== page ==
Charlotte Edwards: England captain retires from international cricket
Charlotte Edwards has ended a 20-year England career after "honest and open" discussions with coach Mark Robinson but would have "loved" to carry on.
Made a CBE in 2014, the 36-year-old is the only player - man or woman - to captain England in 200 internationals.
"It became clear that Mark wants to build a new team and I fully support that," Edwards said.
She made her international debut in 1996, becoming the youngest player to represent England.
"I would have loved to have carried on. Whilst I am disappointed that I won't be doing so, I fully understand and respect what Mark is looking to do," she added.
"This is a new era and he wants other players to come to the fore to build a strong team."
But the team has struggled of late, despite the introduction of central contracts in 2014 to help make women's cricket more professional.
After relinquishing the Ashes to Australia last summer, England were beaten in the semi-finals of the 2016 World T20.
|Edwards for England|
|Tests: 1,676 runs from 23 matches at 44.10 average; four centuries and nine fifties|
|ODIs: 5,992 runs from 191 matches at 38.16; nine centuries and 46 fifties|
|T20s: 2,605 runs from 95 matches at 32.97; 12 fifties|
Ebony Rainford-Brent, who was a member of the World Cup-winning team in 2009, said it was the right time for Edwards to go.
"The 2017 World Cup will be here in England and the side hasn't continued that success from 2009," she said.
"It's a difficult decision but it gives the team time to build towards the World Cup with a younger captain in place."
Edwards will continue to play domestic cricket, captaining the Southern Vipers in the inaugural Kia Super League this summer and leading Kent in the Royal London Women's One-Day Championship.
"I leave very proud of the standing in which the women's game is held and of my contribution as a player and captain," she said.
Captaincy 'called into question'
Director of England women's cricket Clare Connor said Edwards made a "remarkable impact" on the women's game, but wants a new captain to "come to the fore".
Connor confirmed 25-year-old vice-captain Heather Knight was among the candidates, with a decision to be finalised before England face Pakistan in one-day and Twenty20 series this summer.
"We haven't kicked on as we envisaged," Connor told BBC Sport.
"When, in professional sport, a team does under-perform and players aren't necessarily playing to their potential, it's the captain, sadly, who is called into question.
"We have a key year now to develop the team under a new head coach, under a new coaching team and to give the opportunity to a new captain to have a voice and take the team in that new direction.
"He (Robinson) was very honest with Charlotte that he was unlikely to pick her this summer because he wants other players to have those opportunities at the top of the order, to be accountable and come to the fore."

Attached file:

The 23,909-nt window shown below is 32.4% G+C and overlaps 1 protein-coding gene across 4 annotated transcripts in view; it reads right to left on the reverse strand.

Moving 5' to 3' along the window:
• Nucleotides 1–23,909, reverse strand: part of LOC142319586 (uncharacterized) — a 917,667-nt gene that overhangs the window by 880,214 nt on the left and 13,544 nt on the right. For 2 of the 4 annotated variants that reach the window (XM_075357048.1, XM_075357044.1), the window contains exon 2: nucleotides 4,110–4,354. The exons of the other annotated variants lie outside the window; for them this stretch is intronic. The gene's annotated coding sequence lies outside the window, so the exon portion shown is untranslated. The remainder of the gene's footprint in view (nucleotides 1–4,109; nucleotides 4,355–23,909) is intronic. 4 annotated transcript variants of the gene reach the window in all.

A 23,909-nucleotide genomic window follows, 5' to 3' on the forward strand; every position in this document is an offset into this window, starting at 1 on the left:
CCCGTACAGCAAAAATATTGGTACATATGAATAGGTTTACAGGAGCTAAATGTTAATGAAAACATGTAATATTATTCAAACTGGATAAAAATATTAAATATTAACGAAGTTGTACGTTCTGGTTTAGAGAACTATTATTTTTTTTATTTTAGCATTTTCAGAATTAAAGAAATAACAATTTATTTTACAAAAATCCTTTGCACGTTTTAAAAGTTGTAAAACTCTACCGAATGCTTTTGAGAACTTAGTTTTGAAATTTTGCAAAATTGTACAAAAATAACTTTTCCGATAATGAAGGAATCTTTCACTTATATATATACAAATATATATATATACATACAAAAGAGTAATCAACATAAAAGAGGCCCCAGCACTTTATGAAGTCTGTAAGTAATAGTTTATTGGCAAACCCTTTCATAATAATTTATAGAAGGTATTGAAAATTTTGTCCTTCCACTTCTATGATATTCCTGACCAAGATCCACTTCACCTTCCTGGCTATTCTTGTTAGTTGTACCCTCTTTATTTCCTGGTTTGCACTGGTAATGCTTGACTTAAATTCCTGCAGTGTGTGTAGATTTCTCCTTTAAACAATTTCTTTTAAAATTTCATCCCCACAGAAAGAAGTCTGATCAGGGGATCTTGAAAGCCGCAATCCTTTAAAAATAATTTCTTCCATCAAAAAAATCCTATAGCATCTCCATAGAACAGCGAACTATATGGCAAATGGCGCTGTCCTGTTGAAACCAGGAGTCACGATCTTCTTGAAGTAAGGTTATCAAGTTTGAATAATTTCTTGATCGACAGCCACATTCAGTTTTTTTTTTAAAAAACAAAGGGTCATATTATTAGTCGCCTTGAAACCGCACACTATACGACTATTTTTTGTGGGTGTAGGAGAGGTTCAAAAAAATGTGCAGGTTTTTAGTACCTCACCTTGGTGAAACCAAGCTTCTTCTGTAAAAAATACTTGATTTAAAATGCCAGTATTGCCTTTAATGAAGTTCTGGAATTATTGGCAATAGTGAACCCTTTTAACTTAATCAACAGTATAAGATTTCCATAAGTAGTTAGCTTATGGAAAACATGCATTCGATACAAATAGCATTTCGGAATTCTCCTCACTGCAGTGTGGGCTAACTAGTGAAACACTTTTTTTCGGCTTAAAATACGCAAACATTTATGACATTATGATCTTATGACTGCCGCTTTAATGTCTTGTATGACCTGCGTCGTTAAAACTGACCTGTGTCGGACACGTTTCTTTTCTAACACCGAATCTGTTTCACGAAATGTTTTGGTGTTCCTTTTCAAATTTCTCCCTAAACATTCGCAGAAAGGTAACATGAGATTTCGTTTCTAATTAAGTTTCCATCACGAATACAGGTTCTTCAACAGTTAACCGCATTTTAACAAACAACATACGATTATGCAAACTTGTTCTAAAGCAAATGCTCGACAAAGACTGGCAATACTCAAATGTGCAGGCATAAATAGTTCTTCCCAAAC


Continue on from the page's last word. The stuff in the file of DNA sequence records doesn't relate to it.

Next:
"Charlotte has had an incredible career," Rainford-Brent said. "She's done it all and broken so many records.
"But most important is the era she's spanned, from paying for her own blazer right through to professionalism. She should be proud of her legacy.
"I've not met a character like her. I very much looked up to her as a junior and she was a real leader.
"She was straight-talking, a special character and she'll still offer the game so much in other ways."
Test Match Special commentator Charles Dagnall said Edwards was "an absolute pro" and "players should be grateful" for her contribution to the game.
ECB chief executive Tom Harrison said: "Charlotte's achievements in the game are unrivalled and, in many aspects, are unlikely to ever be surpassed.
"She leaves the most wonderful legacy, having inspired countless women and girls around the world to pick up a bat and a ball and play the game she so clearly loves."
BBC Test Match Special's Jonathan Agnew
"Not many people play international sport for as long as Charlotte has. She's been absolutely outstanding and women's cricket has undergone a great transition during her time.
"It's fantastic that they are now professional, but if you're not winning - as England haven't been recently, losing the Ashes and going out of the World T20 in the semi-finals - it's below expectations.
"You have a new coach coming in from the men's game in Mark Robinson and he's looking at a 36-year-old captain and thinking: 'Do we make a clean break?'.
"On one hand there are great benefits to professionalism, but on the other it's a lot more ruthless."
|Edwards' career highlights|
|Made international debut against New Zealand in 1996, becoming the youngest player to represent England|
|Hit her highest ODI score of 173 not out against Ireland in the 1997 World Cup, the day before her 18th birthday|
|Helped England win Ashes for first time in 42 years in 2005|
|Named women's cricketer of the year by ICC in 2008|
|Guided England to victory in 2009 World Cup and World Twenty20|
|During 2013-2014, led England to back-to-back Ashes wins over Australia|